c) bagel, cream cheese, tomato,
lox, onions
d) a bagel, lox and whitefish
8. The "ambassador" of R.E.M.:
a) Michael Stipe
b) Mikey "dateless" Mills
c) Bertis "first" Downs
d) Lt. Trent Reznor
e) Jefferson Holt
9. The town U-M's star freshman
goalie hails from:
a) Sioux Saint Marie
b) Birmingham
c) Flint Township

d) Grayling
e) Whitefish Point
10. This South University store
features a "dog" with so much hair
that it is unable to see the light of day:
a) Miami Subs
b) Splash
c) Middle Earth
d) The Princeton Review
e) Urban Outfitters
11. The country responsible for
this columnist's despair:
a) Tunisia
b) Cuba
c) Belarus
d) Espana
e) the soon-to-be independent
Quebec
12. This New York Knicks player
missed a three-pointer in Game 6of
the NBA Finals this past season which
cost the Knicks the championship:
a) Pat Riley
b) Tim Biakabatuka
c) John "can I bag your grocer-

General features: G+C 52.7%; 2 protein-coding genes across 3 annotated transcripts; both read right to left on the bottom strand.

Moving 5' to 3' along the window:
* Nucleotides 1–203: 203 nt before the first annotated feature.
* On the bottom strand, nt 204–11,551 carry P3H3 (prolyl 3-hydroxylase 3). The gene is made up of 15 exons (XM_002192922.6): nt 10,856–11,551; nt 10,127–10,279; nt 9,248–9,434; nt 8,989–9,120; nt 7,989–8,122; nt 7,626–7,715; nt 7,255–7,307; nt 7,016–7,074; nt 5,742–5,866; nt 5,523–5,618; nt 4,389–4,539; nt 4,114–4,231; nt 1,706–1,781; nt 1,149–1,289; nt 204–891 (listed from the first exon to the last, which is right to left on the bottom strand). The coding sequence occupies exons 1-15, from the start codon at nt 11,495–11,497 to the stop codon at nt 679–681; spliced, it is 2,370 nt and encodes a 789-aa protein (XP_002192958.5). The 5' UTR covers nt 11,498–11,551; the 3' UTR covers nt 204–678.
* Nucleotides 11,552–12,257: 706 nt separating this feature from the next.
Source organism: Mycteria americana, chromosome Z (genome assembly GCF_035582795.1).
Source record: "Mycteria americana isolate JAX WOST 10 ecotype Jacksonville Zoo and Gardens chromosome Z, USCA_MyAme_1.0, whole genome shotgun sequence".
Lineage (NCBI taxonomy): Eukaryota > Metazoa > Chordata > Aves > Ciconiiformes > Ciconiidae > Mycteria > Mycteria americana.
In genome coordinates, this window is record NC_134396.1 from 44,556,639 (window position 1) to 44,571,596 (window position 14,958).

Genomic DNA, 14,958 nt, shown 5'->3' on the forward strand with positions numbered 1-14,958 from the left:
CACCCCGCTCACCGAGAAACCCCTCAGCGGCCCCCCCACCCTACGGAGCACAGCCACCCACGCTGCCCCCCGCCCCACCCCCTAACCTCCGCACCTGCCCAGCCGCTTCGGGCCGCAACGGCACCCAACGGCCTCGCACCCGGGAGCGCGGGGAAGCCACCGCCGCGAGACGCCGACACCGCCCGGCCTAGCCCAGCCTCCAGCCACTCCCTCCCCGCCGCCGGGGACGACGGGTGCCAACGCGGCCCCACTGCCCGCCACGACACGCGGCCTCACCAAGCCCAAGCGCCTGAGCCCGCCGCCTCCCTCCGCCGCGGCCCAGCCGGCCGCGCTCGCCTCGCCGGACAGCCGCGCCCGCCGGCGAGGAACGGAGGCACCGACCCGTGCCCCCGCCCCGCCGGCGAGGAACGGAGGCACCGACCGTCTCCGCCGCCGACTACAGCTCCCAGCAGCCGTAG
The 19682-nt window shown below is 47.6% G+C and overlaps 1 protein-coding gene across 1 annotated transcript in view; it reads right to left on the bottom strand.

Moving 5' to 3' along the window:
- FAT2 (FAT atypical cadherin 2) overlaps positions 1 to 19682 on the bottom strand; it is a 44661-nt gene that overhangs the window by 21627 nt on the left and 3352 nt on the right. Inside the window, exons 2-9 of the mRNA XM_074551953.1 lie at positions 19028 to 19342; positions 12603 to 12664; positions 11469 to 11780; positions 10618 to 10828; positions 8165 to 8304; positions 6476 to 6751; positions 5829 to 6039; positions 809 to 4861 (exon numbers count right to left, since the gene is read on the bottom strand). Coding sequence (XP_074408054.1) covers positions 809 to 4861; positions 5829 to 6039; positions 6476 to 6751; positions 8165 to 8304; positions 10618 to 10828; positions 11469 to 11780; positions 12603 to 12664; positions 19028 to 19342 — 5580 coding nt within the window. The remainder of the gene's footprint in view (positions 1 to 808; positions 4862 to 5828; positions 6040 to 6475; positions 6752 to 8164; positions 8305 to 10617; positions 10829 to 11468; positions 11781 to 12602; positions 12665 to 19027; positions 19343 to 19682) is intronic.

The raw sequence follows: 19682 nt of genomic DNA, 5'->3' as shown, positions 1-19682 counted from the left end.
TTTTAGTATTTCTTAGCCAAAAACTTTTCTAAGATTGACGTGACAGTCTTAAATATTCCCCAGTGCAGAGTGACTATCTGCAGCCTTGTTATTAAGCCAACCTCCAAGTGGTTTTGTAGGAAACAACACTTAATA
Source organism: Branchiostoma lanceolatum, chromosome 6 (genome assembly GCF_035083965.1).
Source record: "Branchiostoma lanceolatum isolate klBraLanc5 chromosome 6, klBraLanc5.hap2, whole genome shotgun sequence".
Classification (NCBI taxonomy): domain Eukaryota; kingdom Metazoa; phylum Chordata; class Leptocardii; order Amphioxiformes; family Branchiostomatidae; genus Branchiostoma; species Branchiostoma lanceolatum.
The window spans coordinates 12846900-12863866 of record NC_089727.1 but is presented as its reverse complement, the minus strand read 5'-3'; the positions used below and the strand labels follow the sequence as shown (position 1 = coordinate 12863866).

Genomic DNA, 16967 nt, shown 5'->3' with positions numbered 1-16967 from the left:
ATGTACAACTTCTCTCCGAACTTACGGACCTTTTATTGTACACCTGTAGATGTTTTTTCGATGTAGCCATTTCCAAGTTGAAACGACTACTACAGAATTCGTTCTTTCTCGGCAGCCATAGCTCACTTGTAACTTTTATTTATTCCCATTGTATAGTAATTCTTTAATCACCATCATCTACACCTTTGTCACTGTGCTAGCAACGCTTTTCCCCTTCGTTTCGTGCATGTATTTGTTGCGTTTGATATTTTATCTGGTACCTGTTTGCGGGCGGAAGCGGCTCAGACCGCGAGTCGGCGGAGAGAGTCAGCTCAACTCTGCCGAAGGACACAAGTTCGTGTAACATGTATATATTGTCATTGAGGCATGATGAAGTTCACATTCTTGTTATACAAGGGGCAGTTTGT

ies?" Starks
d) Patrick Ewing
e) Bill Safire

S

r

r

*ike aplague, Republicans swept the coun-
try in Tuesday's midterm elections, seiz-
ing control of both the House and the Senate as
well asgaining asolidmajority of state houses.
As tempting as it is to spin the victory as some
sort of trend toward anti-politics, some star-
tling truths emerged on Black Tuesday: the
Republican victories transcended demograph-
ics, and were not solely a result of low voter
turnout.
Some gaps came to light. A majority of
women voted Democratic, while a solid ma-
jority of men went to the GOP. The more
troubling fact is that in the south, this election
may have solidified the slow realignment to-
ward Republicanism. In Tennessee, for in-
stance, Rep. Jim Cooper and Senator Jim
Sasser were slaughtered in their respective
races for the Senate, the former by an actor and
the latter by a heart surgeon. Both are conser-
vative Democrats, and Cooper actually led the
fight to present an alternative to the Clinton
health care plan. He was surely no lackey of
the president, but he found himself being
"morphed" into Bill Clinton on television.
Simply put, the anti-Clinton sentiment in the
south precluded any hope that Cooper could
have an election based on issues.